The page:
29 Apr Foot First Aid
Blisters are among the most debilitating minor injuries an athlete can get. A tiny little blister, though small in size, can be painful enough to keep your boots off for days. Blisters are caused by friction between your feet and your boots, so eliminating this chafing is the first step to pain-free feet. Using Vaseline or cream works for some people, but you need to get to the root of the problem rather than just treating the symptom.
You can practice Foot First Aid with the following suggestions.
When you buy new boots, make sure there’s ample room in the toe box area:
The area in the front of the shoe should be wide and deep enough so that your toes aren’t restricted by the end, or the sides of the shoe and that you can move them comfortably. When in doubt, go for a slightly bigger pair rather than buying a pair that feels a little snug. As when your feet get warm they increase in size by up to half a size. If your problem is tender corns on your toes, try using a Soft Gel Corn Wrap, which slips on to fit snugly and securely round your toe, whilst reducing all pressure and friction to the area.
Make do with a larger shoe:
Shoes get slightly wider as they increase in size, so if you go up a size you may have plenty of room in the toes but less support around your instep and heel. If this is the case, use a flat insole to take up some of the extra room. If you feel you need additional support around the heel and arches, try a moulded insole with an arch support or a Heel Cup. If you find the back of the heel is rubbing which is sometimes the case use a gel heel plaster.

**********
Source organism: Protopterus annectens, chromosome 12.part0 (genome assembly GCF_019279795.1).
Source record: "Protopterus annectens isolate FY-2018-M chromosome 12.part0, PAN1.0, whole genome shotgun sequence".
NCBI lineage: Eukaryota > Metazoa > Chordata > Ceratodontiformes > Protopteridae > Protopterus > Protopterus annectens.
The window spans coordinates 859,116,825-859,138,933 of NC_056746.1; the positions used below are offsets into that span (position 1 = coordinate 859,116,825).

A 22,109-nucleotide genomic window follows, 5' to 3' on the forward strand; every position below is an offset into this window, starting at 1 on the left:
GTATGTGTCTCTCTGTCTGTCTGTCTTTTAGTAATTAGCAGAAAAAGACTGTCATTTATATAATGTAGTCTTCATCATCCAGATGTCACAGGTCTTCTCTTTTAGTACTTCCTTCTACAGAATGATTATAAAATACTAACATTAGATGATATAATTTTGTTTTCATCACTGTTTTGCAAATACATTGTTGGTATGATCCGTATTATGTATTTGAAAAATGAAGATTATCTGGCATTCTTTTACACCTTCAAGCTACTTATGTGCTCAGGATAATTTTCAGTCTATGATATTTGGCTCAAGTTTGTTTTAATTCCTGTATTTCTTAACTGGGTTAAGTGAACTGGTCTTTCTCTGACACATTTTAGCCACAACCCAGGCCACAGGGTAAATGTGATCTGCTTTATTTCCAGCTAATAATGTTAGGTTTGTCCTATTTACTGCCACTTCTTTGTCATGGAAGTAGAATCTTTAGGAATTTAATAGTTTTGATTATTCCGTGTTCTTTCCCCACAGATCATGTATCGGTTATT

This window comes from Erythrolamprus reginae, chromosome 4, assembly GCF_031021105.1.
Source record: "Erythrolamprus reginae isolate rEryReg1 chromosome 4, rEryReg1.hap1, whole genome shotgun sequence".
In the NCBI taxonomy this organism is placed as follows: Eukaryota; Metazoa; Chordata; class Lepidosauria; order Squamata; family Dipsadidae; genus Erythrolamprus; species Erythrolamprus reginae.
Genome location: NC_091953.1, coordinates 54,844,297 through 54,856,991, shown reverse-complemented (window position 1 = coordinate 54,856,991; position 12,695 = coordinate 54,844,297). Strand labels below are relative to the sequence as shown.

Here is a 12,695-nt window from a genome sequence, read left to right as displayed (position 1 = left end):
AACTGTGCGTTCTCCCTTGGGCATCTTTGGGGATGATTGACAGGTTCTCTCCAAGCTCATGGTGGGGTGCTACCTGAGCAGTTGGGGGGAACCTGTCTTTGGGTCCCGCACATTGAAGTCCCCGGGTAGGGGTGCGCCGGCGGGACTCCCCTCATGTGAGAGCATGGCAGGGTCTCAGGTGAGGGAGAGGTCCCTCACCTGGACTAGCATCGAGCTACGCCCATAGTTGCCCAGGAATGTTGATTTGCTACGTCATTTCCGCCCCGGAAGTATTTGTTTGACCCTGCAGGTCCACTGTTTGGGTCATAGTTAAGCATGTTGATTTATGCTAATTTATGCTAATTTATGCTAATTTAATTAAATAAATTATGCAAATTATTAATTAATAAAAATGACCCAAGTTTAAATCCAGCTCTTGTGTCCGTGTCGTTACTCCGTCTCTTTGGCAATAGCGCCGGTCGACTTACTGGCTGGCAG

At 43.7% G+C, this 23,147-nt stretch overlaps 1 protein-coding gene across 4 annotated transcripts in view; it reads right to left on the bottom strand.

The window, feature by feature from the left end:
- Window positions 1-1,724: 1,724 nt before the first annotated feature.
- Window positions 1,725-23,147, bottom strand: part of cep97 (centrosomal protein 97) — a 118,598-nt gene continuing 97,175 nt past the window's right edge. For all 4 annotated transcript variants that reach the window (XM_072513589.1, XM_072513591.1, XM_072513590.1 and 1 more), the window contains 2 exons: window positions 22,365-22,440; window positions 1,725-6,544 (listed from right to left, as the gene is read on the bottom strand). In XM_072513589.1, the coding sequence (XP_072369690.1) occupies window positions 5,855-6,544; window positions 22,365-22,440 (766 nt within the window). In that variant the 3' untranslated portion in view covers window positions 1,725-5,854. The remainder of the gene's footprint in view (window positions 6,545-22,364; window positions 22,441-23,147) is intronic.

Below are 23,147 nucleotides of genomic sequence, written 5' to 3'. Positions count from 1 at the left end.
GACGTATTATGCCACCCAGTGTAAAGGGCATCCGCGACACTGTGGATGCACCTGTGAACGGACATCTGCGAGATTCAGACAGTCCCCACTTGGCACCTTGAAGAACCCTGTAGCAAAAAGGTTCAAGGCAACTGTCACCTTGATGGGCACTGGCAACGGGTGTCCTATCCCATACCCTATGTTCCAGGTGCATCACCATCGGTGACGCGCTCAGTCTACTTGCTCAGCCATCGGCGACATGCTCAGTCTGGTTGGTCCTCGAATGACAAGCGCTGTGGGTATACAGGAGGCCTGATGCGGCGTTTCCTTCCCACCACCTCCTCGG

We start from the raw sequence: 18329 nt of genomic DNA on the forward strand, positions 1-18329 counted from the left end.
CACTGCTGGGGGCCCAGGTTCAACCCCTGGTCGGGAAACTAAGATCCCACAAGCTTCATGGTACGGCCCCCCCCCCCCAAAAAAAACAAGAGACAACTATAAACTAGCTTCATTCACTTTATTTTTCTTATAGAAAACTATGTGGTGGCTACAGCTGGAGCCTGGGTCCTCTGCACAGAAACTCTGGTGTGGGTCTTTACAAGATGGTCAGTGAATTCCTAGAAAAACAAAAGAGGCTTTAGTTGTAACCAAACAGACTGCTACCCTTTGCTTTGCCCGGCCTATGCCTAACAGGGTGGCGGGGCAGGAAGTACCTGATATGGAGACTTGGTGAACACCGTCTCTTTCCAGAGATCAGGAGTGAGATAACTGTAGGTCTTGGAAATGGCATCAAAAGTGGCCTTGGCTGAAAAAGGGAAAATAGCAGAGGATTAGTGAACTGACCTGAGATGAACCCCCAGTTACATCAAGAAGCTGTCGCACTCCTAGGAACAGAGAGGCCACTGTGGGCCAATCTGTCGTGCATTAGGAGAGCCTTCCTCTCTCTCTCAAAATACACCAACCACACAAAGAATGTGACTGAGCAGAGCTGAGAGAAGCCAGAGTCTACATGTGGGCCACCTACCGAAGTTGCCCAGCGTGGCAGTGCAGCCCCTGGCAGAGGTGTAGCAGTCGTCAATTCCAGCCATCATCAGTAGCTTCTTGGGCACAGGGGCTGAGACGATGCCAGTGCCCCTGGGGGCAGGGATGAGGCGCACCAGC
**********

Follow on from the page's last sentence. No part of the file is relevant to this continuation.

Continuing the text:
Choose the right pair of socks:
Doubling up on socks can be one of the factors making your blisters worse, as two socks can bunch up and cause even more friction between your feet and your boot. But if you have too use two pairs, use a softer pair in contact with the skin eg a cotton pair inside a wool pair. Always remember to buy quality socks when using them for activities.
Treat your blisters carefully:
If you get a blister, keep it clean by gently washing it with soap and water, but don’t pop it. If it fills up with blood, see your podiatrist. You can protect a blister while exercising by covering it with a plaster. With the blister protected, you should be able to do a moderate workout. Try using a our SoftGel Corn Wraps or Toe Protector over the blister which will redistribute pressure and friction from the tender area.